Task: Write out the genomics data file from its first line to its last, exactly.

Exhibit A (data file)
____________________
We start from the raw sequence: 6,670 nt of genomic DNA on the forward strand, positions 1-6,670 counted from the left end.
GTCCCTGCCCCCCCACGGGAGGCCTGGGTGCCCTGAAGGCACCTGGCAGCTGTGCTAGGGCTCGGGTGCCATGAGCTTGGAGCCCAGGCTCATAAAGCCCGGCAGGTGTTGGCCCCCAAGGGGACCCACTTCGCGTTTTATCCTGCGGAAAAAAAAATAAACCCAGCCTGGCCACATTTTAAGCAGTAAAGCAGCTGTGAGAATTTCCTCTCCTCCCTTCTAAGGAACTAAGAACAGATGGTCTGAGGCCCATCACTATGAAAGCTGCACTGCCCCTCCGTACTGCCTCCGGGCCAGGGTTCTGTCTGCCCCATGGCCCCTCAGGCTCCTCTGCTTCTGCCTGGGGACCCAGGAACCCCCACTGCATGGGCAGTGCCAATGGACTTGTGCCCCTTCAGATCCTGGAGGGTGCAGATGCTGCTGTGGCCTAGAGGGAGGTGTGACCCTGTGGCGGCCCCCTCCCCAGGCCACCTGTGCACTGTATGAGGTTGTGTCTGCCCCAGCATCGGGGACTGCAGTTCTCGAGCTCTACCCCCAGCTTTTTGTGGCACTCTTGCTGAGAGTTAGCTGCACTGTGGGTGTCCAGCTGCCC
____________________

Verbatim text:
We start from the raw sequence: 6,670 nt of genomic DNA on the forward strand, positions 1-6,670 counted from the left end.
GTCCCTGCCCCCCCACGGGAGGCCTGGGTGCCCTGAAGGCACCTGGCAGCTGTGCTAGGGCTCGGGTGCCATGAGCTTGGAGCCCAGGCTCATAAAGCCCGGCAGGTGTTGGCCCCCAAGGGGACCCACTTCGCGTTTTATCCTGCGGAAAAAAAAATAAACCCAGCCTGGCCACATTTTAAGCAGTAAAGCAGCTGTGAGAATTTCCTCTCCTCCCTTCTAAGGAACTAAGAACAGATGGTCTGAGGCCCATCACTATGAAAGCTGCACTGCCCCTCCGTACTGCCTCCGGGCCAGGGTTCTGTCTGCCCCATGGCCCCTCAGGCTCCTCTGCTTCTGCCTGGGGACCCAGGAACCCCCACTGCATGGGCAGTGCCAATGGACTTGTGCCCCTTCAGATCCTGGAGGGTGCAGATGCTGCTGTGGCCTAGAGGGAGGTGTGACCCTGTGGCGGCCCCCTCCCCAGGCCACCTGTGCACTGTATGAGGTTGTGTCTGCCCCAGCATCGGGGACTGCAGTTCTCGAGCTCTACCCCCAGCTTTTTGTGGCACTCTTGCTGAGAGTTAGCTGCACTGTGGGTGTCCAGCTGCCC